Managing your automation

While I keep stressing the importance and value in automating and scheduling tasks such as backups, nightly reports and cleanups, I never really mentioned what a mess the entire system can become when the automation is not managed carefully.

It starts by the place where you keep the scripts – if you keep all the scripts you need on each machine, each machine will eventually run very different scripts. They will just naturally evolve in different directions – which is not fun to manage and maintain. If you have a central location where you keep all scripts and run them from there – eventually someone will make a change to a script that will work on some machines but will break on others. I recommend working with a central repository, preferably with version control.

Then there is the issue of who owns each script. Unless you believe in complete shared ownership, you will want to record who is responsible for each script and at least notify him when making changes.

There is also the issue of what each script is supposed to be doing. Documentation is extremely important, and good documentation starts with one or two lines at the top of the script explaining what this script is good for. We also document what are the common cases that make the script fail and how to resolve them.

Finally, you will want to record the priority of the script. We have two priorities – 911 and can wait. 911 is for scripts that when they fail you want to wake up the DBA. Backups are our only example for 911 script. Everything else can wait till morning. Before we documented this, we’d get phone calls at 2am about the daily AWR failing. Remember that operators always fail on the side of waking up the DBA, so be extra clear about when not to call you.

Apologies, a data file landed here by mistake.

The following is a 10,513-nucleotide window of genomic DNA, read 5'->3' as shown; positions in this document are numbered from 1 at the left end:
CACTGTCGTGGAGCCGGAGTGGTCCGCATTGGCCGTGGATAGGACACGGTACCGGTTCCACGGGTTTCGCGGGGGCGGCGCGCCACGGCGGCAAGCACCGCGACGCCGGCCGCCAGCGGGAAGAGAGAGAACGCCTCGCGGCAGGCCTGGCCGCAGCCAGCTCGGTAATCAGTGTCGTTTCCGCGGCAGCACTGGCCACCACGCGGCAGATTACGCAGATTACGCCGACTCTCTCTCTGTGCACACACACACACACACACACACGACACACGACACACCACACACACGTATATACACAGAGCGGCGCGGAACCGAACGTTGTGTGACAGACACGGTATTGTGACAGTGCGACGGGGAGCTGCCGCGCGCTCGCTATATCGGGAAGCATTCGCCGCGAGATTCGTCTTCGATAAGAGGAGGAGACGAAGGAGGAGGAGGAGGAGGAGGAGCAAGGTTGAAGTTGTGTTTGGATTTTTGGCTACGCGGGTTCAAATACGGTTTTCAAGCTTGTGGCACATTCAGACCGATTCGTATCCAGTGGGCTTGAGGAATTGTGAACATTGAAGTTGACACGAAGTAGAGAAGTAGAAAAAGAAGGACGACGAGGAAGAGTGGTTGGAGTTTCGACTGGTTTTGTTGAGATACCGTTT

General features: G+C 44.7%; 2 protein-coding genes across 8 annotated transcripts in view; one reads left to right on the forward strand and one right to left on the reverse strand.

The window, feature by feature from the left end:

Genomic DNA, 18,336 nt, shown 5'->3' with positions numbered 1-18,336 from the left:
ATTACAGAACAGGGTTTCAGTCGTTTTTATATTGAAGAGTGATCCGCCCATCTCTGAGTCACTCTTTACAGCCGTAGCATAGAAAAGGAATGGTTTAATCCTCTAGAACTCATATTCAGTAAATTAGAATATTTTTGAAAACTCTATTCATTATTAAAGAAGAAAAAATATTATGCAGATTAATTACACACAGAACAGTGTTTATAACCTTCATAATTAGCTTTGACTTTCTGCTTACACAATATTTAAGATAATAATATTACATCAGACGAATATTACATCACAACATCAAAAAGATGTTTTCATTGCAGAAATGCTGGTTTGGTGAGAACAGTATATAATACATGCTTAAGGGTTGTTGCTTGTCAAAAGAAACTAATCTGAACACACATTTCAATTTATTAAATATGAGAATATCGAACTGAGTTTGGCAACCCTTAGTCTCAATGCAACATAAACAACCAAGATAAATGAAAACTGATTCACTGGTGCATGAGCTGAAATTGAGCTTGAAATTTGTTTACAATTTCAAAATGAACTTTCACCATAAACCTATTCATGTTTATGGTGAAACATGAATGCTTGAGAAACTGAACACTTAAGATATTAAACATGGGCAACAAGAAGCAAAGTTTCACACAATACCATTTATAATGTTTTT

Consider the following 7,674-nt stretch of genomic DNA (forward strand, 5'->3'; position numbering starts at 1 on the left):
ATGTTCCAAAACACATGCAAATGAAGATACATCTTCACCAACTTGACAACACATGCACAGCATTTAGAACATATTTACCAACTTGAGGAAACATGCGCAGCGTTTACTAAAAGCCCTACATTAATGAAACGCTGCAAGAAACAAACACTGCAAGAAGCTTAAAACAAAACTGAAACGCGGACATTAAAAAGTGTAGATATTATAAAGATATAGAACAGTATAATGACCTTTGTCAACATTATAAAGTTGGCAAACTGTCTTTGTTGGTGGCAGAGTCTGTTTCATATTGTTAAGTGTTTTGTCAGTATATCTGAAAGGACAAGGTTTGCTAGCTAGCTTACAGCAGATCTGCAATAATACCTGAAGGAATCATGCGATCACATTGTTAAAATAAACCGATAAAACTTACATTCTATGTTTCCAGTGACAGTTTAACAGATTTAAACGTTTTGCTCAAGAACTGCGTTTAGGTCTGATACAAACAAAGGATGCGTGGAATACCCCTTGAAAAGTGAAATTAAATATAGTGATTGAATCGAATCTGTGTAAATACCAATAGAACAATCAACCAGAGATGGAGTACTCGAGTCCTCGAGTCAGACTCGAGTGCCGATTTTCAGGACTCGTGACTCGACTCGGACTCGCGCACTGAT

If you feel that you are drowning in scripts and you spend most of your day looking for scripts and fixing errors that should never have been there in the first place, you are probably not managing your scripts correctly. Even simple steps towards a more organized automation will significantly improve the situation.


One Comment on “Managing your automation”

  1. coskan says:

    Documenting the priorities is very important.

    Once, one of our operators called us just for a “ping loss” because open view was configured to alert critically.

    I also observed that when they call you at midnight they are always energetic and it is very interesting experience to be waken up with that voice only for a “ping loss”.

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